The tax treatment of the pension fund in the recipient’s hand depends on the age of the person who has died. If you die before age 75 the recipient would receive the whole value of the pension fund tax free for life. If you die after 75 then the pension fund is taxable at the marginal rate of the recipient. (Please note that tax treatment on payments made to trusts may differ and you must ensure that the funds are passed on within 2 years of death).

 

3.   Inheritance Tax – Pensions currently fall outside of your estate for inheritance tax purposes. This could be a good way of passing your pension savings to future generations if you don’t spend it all.

 

4.  Investment choice – Cash held within your pension can be invested in assets such as stocks and shares, fixed interest, government gilts, commodities etc. This gives you access to greater growth potential than the returns available in cash deposits. Certain types of pension scheme can also hold direct commercial property (not residential though, such as buy to let).

 

Too good to be true…what can catch you out…?

 

1.  The Annual Allowance – There is a limit to how much you can put into your pension each year and obtain tax relief. This is currently £40,000 (for higher earners this could be reduced to as low as £10,000). Make sure you are within the annual allowance limit(s). Failure to do this could mean you end up with a tax charge at the end of the year – your financial adviser can assist you this.

 

2.    Lifetime Allowance – over your lifetime there is a total amount you are allowed to hold  in pension benefits. This is currently £1 million pounds. If you go over this, at certain times a tax charge can be made on the excess. Again, with the right advice you can plan for this efficiently.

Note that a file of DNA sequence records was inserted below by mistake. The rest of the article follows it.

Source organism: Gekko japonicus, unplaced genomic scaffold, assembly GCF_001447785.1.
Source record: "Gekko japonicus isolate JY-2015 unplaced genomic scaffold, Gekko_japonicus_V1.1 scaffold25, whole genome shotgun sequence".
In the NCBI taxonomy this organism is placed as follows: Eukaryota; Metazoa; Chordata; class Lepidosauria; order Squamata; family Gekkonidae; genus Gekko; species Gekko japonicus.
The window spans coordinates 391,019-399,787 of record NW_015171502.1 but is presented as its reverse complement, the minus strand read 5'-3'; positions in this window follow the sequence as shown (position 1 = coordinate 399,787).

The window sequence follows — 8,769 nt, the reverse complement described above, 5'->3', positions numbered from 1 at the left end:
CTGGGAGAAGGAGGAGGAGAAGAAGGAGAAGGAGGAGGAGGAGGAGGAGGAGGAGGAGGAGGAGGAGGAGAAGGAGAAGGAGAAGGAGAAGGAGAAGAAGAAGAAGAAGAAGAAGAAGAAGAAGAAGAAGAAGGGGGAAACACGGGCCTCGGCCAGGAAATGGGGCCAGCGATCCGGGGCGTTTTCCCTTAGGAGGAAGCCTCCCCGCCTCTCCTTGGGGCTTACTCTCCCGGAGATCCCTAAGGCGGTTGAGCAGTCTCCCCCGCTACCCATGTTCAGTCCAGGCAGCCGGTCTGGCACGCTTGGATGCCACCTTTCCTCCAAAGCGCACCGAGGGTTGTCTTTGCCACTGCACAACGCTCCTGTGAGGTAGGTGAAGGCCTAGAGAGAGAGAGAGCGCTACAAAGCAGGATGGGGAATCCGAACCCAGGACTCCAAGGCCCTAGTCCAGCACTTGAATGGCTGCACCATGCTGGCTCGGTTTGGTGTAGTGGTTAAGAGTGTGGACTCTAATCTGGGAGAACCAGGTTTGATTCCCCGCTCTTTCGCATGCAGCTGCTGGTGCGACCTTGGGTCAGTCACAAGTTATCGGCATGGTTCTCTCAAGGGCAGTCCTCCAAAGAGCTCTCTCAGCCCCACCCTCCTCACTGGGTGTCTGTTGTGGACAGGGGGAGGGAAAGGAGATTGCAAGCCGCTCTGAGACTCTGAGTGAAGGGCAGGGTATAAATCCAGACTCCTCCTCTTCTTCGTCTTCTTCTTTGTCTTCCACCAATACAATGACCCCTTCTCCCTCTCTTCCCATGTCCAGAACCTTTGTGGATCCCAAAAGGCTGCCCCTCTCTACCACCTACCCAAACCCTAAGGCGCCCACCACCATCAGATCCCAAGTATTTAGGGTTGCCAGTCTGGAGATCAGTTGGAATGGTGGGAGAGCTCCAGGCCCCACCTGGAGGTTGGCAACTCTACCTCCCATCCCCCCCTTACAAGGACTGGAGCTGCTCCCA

3.  Nomination to beneficiaries – Make sure that you nominate your beneficiaries with the pension trustees. This is usually a straight forward form. By doing this, in the event of your death it is clear what your wishes are, rather than the trustees having to make that decision!

 

4.  Moving your pensions – always ensure that if you are moving your pensions from one provider to another you don’t lose any valuable benefits.

 

5.  Age – Currently you can access the money within your private pensions from the age of 55 (this will become age 57 in 2028). Doing it earlier could result in severe tax and unauthorised payment charges. Pensions have many benefits, but to get  the best out of them advice is crucial. Your financial adviser will be more than happy to help you.

The information contained within this is based on our current understanding of the legislation. Past performance is no guide to the future and investments can go down as well as up.